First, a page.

Details of Foliage Left Uncut in a Winter Garden

Hydrangea flower heads in winter

Many gardeners cut back perennials during the winter, but we don’t have to. RHS Bridgewater has left their extensive tall prairie style plantings essentially uncut as you can see from these pictures, taken at the end of January.

Empty seed head in winter
Empty seed heads left standing for wildlife

By not cutting back the plants, the garden can provide shelter for insects and food for birds during the coldest months. The lines and textures provide plenty of interest for humans too.

Asclepias incarnata in winter
Asclepias incarnata

I doubt that this style of planting is as low maintenance as it looks: gardeners were working in the garden artfully tending the dead stems.

Foliage darkened by winter at RHS Bridgewater
Foliage darkened by cold weather

The plants chosen are overwhelmingly North American natives which jostle amicably with each other for space.

Seedheads of Vernonia arkansana 'Mammuth'
Vernonia arkansana ‘Mammuth’ (Ironweed)

Few concessions are made to January visitors in the form of flowering plants so the eye quickly gets accustomed to comparing and contrasting shades of brown.

Iris 'Silver Edge' winter foliage
Iris ‘Silver Edge’ (left) with ornamental grass

After half an hour, I smiled to see my sweetheart enthusiastically dart towards a patch of iris foliage exclaiming, “That’s a pretty brown!”

Remnants of flower stem in a winter garden
Remnants of a flower stem

The walled garden has a calm, reflective atmosphere in summer when it is packed with flowers and allowing the plants’ foliage and seed heads to stand helps the mood persist into the winter.

Anaphalis tripnervis 'Sommerschnee'
Everlasting flowers: Anaphalis tripnervis ‘Sommerschnee’

It must be a treat for staff to watch the sun rise or set there in fine weather for even on a dull winter day at noon there was a quiet sense of glory.

37 Replies to “Details of Foliage Left Uncut in a Winter Garden”

  1. I’m glad that the idea of a dried winter garden is catching on. I prefer looking at that rather than a plain flat look. I was out walking yesterday, admiring a field of rushes, dried grass, yarrow and asters. The wind had etched lines in curves around the grasses, so beautiful, esp. in the low light.

    1. A perennial border can look a bit nothingy with everything cut back – ‘plain flat look’ describes it well. The scene you describe sounds wonderful. I hope you got a picture or two.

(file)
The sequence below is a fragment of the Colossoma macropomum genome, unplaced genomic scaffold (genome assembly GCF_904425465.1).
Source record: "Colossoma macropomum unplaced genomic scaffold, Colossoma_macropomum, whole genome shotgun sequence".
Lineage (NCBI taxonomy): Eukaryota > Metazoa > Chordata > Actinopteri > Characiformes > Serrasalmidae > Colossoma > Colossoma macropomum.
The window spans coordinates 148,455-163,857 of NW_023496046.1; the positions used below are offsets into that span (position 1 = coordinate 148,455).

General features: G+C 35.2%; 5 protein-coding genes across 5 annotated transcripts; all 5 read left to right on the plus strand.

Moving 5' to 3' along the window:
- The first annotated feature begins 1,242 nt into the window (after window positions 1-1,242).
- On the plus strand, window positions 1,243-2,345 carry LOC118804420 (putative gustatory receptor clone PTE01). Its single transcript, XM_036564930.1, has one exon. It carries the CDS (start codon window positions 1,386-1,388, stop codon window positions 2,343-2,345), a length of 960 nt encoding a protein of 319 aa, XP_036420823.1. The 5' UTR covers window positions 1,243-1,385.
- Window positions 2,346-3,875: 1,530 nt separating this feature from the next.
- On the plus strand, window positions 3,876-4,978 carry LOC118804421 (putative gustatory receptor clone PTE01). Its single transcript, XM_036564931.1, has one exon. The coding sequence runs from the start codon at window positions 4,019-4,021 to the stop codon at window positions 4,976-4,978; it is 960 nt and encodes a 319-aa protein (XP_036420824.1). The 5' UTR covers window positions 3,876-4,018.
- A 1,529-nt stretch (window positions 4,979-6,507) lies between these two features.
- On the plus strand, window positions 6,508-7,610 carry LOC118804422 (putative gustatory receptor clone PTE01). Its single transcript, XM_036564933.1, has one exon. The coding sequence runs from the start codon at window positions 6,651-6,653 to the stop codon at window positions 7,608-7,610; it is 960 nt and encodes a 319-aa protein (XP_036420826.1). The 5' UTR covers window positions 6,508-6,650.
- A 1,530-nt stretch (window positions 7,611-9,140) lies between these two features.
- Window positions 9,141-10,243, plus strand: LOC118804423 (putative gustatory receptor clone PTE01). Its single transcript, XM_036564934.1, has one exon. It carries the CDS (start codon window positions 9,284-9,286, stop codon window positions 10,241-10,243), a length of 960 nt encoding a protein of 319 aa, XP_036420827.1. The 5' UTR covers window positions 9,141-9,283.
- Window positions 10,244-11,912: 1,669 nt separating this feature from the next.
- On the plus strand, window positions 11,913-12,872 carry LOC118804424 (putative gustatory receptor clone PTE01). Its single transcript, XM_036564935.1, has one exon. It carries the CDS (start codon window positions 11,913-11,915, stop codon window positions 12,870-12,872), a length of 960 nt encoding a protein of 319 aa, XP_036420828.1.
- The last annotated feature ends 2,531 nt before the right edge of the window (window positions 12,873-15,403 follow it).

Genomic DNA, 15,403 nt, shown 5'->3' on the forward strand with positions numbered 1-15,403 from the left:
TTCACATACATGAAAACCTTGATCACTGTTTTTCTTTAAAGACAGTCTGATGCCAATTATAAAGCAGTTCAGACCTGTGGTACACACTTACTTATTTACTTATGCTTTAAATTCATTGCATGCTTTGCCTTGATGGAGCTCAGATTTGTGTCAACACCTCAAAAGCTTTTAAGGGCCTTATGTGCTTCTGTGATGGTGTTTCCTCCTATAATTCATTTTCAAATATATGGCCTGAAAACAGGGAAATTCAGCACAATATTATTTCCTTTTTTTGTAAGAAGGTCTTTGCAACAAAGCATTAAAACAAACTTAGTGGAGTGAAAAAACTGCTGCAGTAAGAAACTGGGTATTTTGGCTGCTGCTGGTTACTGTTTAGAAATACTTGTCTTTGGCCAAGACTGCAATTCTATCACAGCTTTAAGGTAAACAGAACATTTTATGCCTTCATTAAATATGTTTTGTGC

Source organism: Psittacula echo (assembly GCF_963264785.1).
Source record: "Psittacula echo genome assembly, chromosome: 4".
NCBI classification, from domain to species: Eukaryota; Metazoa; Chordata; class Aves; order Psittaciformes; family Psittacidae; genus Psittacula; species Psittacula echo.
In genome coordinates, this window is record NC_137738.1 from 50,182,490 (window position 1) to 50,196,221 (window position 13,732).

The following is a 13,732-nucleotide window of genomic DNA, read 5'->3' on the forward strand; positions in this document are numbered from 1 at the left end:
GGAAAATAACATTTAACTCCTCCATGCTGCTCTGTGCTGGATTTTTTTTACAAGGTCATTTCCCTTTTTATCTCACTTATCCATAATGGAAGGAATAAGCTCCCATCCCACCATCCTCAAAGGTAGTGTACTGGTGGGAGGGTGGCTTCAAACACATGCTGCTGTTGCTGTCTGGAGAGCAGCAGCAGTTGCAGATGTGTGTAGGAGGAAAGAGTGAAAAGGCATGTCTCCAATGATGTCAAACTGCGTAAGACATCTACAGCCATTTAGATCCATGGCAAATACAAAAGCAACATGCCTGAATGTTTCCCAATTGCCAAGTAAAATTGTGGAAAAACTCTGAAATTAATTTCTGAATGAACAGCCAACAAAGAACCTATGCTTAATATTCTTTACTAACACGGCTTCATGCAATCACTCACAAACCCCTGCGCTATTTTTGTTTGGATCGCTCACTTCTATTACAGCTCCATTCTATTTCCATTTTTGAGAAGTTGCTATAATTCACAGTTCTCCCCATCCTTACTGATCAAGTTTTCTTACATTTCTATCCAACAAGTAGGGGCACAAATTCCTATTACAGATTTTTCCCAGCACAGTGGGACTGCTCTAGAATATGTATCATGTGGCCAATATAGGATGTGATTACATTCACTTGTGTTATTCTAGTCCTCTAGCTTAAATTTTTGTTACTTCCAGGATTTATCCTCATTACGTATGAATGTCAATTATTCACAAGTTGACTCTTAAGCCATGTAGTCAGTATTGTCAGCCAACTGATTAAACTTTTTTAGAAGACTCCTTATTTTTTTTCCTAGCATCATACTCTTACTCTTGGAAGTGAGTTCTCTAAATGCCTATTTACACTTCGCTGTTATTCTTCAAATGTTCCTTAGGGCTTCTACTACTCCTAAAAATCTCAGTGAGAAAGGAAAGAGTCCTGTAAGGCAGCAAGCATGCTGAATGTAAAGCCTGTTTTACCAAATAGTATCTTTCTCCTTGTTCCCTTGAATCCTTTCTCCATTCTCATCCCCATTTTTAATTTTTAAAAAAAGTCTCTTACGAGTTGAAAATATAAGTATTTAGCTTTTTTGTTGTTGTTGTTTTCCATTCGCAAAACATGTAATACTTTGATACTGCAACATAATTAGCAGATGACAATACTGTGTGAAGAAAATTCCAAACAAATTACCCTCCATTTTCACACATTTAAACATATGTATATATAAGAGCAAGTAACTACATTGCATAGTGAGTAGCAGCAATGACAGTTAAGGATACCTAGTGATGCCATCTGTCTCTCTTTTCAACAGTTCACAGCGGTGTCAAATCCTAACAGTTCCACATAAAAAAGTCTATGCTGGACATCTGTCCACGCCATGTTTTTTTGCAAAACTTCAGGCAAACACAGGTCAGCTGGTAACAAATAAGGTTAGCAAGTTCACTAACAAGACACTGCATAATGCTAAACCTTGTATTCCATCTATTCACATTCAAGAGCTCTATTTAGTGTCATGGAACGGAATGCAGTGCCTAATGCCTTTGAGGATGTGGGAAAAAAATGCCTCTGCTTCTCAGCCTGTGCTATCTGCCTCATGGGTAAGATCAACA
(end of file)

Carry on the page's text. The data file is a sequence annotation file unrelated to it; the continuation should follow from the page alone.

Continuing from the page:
1. I like them too. This are has more the feel of a garden in winter than a winter garden if that makes sense. They haven’t gone big on the usual plants that provide flowers in winter, other than in the plant centre, of course. January is a tricky month and no doubt that will come.

  2. I’m with Margaret21, above: “ethereal” is the word. There is real beauty in these images. I like the notion of their “jostling amicably”; one could almost imagine that they take pride in their overall presentation. Your comment about how the eye adjusts to shades of brown is most interesting; I hadn’t thought of that.

    1. I’m interested in natural companionability in plants – the ones you always see growing together on a stone wall or on a wild patch of land. Rosebay willow herb, white bindweed, nettles and blackberries, for example. They clearly get along.

  3. Love this photo display of the wintry beauty of plant life. The sepia brightness of the Ironweed is softly alluring. ❤

  4. I, too, love uncut gardens in the winter, and “ethereal” is the perfect description of the plants in your photos. I no longer cut my gardens back in the fall, and truly clean up is no worse in the spring. Everything is easy to pick up.

  5. Brown is the perfect colour for January and seed heads are always wonderful to see and photograph. Bridgewater looks like a marvellous garden.

    1. The whole garden is a WIP but the walled garden has clearly been prioritised. It has been tricky times to open a major garden as you were saying recently.

  6. I’m not keen at all on winter gardens left uncut, most colours are dull and drab and dead plants and flowers just look a mess. I do like your last photo though and the ironweed looks quite pretty 🙂

    1. Those of us who get out into the countryside see plenty of artistic decay on our walks. I still found it interesting with all the different seed heads.

  7. I love this, thank you for this one. I’m so fascinated by the colder, winter, hibernating months, and find the plant life equally dynamic and incredible to those in the spring and summer. You brought my sentiments to life here. Thank u 🥀

  8. I love this look and the textures and forms that are revealed in the winter. Since our climate is quite cold in the winter, leaving the plant stems up protects the plants as well as providing cover for wildlife. Beautiful photos, Susan!

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